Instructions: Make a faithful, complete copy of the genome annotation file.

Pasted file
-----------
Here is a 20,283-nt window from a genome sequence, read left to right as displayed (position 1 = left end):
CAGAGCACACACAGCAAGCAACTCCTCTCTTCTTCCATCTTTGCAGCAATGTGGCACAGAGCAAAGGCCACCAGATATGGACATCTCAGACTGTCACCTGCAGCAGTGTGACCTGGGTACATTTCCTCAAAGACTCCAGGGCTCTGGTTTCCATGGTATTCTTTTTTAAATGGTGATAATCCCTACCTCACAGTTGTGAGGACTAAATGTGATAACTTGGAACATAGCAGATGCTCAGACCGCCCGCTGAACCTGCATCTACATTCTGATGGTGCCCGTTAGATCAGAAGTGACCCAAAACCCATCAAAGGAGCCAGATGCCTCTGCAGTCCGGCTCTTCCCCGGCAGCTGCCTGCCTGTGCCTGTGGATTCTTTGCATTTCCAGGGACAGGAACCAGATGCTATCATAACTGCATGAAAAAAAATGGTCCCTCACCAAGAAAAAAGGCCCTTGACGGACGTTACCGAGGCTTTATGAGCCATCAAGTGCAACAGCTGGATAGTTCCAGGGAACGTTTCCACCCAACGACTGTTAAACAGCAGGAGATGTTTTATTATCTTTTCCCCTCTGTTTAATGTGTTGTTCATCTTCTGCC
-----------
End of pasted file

Here is a 20,283-nt window from a genome sequence, read left to right as displayed (position 1 = left end):
CAGAGCACACACAGCAAGCAACTCCTCTCTTCTTCCATCTTTGCAGCAATGTGGCACAGAGCAAAGGCCACCAGATATGGACATCTCAGACTGTCACCTGCAGCAGTGTGACCTGGGTACATTTCCTCAAAGACTCCAGGGCTCTGGTTTCCATGGTATTCTTTTTTAAATGGTGATAATCCCTACCTCACAGTTGTGAGGACTAAATGTGATAACTTGGAACATAGCAGATGCTCAGACCGCCCGCTGAACCTGCATCTACATTCTGATGGTGCCCGTTAGATCAGAAGTGACCCAAAACCCATCAAAGGAGCCAGATGCCTCTGCAGTCCGGCTCTTCCCCGGCAGCTGCCTGCCTGTGCCTGTGGATTCTTTGCATTTCCAGGGACAGGAACCAGATGCTATCATAACTGCATGAAAAAAAATGGTCCCTCACCAAGAAAAAAGGCCCTTGACGGACGTTACCGAGGCTTTATGAGCCATCAAGTGCAACAGCTGGATAGTTCCAGGGAACGTTTCCACCCAACGACTGTTAAACAGCAGGAGATGTTTTATTATCTTTTCCCCTCTGTTTAATGTGTTGTTCATCTTCTGCC